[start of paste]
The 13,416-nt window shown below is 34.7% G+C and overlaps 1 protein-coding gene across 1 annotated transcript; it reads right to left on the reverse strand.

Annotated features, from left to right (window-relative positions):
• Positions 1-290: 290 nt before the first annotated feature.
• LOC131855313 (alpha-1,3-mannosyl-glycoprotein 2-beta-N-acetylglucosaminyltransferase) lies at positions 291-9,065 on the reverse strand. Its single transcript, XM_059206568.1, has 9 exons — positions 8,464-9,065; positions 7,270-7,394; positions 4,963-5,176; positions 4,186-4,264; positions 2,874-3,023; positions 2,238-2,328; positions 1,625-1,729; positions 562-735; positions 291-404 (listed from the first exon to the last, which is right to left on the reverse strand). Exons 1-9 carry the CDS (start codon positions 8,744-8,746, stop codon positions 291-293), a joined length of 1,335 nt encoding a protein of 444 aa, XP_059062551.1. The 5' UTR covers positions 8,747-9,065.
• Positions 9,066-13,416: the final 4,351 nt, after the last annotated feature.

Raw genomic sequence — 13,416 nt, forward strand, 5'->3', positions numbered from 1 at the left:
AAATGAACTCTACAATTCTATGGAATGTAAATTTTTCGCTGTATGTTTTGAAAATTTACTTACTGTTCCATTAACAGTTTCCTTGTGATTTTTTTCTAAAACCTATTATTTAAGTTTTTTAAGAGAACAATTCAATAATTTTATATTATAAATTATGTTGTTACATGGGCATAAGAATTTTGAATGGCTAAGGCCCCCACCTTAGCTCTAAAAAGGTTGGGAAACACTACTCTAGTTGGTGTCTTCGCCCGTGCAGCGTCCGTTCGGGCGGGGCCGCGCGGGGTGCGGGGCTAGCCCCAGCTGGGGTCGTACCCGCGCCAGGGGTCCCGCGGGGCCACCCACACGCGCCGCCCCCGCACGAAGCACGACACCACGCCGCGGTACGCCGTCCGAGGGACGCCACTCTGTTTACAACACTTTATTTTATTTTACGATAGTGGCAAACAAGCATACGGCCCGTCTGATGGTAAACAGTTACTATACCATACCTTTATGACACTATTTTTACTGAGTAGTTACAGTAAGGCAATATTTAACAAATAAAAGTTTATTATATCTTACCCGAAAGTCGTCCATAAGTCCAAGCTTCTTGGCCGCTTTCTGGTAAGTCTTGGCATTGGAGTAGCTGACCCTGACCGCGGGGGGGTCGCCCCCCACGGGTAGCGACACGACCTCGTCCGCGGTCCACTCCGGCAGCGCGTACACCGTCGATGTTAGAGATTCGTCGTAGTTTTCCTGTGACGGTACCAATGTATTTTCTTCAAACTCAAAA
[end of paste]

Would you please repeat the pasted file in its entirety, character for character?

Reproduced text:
The 13,416-nt window shown below is 34.7% G+C and overlaps 1 protein-coding gene across 1 annotated transcript; it reads right to left on the reverse strand.

Annotated features, from left to right (window-relative positions):
• Positions 1-290: 290 nt before the first annotated feature.
• LOC131855313 (alpha-1,3-mannosyl-glycoprotein 2-beta-N-acetylglucosaminyltransferase) lies at positions 291-9,065 on the reverse strand. Its single transcript, XM_059206568.1, has 9 exons — positions 8,464-9,065; positions 7,270-7,394; positions 4,963-5,176; positions 4,186-4,264; positions 2,874-3,023; positions 2,238-2,328; positions 1,625-1,729; positions 562-735; positions 291-404 (listed from the first exon to the last, which is right to left on the reverse strand). Exons 1-9 carry the CDS (start codon positions 8,744-8,746, stop codon positions 291-293), a joined length of 1,335 nt encoding a protein of 444 aa, XP_059062551.1. The 5' UTR covers positions 8,747-9,065.
• Positions 9,066-13,416: the final 4,351 nt, after the last annotated feature.

Raw genomic sequence — 13,416 nt, forward strand, 5'->3', positions numbered from 1 at the left:
AAATGAACTCTACAATTCTATGGAATGTAAATTTTTCGCTGTATGTTTTGAAAATTTACTTACTGTTCCATTAACAGTTTCCTTGTGATTTTTTTCTAAAACCTATTATTTAAGTTTTTTAAGAGAACAATTCAATAATTTTATATTATAAATTATGTTGTTACATGGGCATAAGAATTTTGAATGGCTAAGGCCCCCACCTTAGCTCTAAAAAGGTTGGGAAACACTACTCTAGTTGGTGTCTTCGCCCGTGCAGCGTCCGTTCGGGCGGGGCCGCGCGGGGTGCGGGGCTAGCCCCAGCTGGGGTCGTACCCGCGCCAGGGGTCCCGCGGGGCCACCCACACGCGCCGCCCCCGCACGAAGCACGACACCACGCCGCGGTACGCCGTCCGAGGGACGCCACTCTGTTTACAACACTTTATTTTATTTTACGATAGTGGCAAACAAGCATACGGCCCGTCTGATGGTAAACAGTTACTATACCATACCTTTATGACACTATTTTTACTGAGTAGTTACAGTAAGGCAATATTTAACAAATAAAAGTTTATTATATCTTACCCGAAAGTCGTCCATAAGTCCAAGCTTCTTGGCCGCTTTCTGGTAAGTCTTGGCATTGGAGTAGCTGACCCTGACCGCGGGGGGGTCGCCCCCCACGGGTAGCGACACGACCTCGTCCGCGGTCCACTCCGGCAGCGCGTACACCGTCGATGTTAGAGATTCGTCGTAGTTTTCCTGTGACGGTACCAATGTATTTTCTTCAAACTCAAAA